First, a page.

At the time of the last inspection, inspectors asked leaders to improve the quality of teaching in Year 3 and 4 so that work challenged pupils and increased attainment. Leaders tackled this successfully with a whole-school approach to training and frequent checks on pupils' progress. Now, high-quality teaching is consistent in every year group.

Inspectors asked leaders to raise the attainment of disadvantaged pupils in school. Governors use pupil premium funding prudently to support disadvantaged pupils. They understand the varied and complex nature of pupils' needs in school and at home.

They ensure that funding addresses any barriers to learning for the large number of disadvantaged pupils in school, including a strong focus on pupils' emotional well-being and better attendance. As a result of this, the attainment of disadvantaged pupils has increased over time, especially in mathematics, where this group of pupils are in the top 10% of schools nationally. In your previous inspection report, inspectors asked leaders to improve the attendance of a small number of pupils who were frequently absent.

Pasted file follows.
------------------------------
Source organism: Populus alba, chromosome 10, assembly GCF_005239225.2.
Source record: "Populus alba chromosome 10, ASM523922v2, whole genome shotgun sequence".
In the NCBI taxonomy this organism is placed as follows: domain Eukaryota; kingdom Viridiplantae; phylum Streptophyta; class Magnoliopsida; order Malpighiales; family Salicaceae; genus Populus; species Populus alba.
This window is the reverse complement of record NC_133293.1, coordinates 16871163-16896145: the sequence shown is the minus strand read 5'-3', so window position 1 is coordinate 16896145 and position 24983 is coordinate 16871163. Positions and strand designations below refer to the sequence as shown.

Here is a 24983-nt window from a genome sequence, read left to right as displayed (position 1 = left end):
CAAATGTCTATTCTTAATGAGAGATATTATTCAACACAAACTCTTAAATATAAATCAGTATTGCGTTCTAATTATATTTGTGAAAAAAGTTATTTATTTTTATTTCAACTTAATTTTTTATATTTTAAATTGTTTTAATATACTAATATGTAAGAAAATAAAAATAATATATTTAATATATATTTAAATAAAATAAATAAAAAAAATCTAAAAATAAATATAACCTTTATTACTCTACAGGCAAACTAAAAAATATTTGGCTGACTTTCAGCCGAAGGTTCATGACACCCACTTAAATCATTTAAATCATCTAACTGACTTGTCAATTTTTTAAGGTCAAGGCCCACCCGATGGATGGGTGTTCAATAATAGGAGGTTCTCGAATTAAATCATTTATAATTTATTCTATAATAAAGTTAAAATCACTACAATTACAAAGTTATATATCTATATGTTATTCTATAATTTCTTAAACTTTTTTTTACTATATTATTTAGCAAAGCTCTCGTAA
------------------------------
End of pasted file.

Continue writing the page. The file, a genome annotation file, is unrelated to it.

You have worked relentlessly to improve pupils' attendance so that overall it is now in line with the national average. You use many strategies to engage parents in their pupils' learning so that they understand the vital importance of their children's regular attendance at school. You employ specialist staff to support families in need and work with many other professionals to help parents and pupils who have difficulties at home that prevent regular attendance.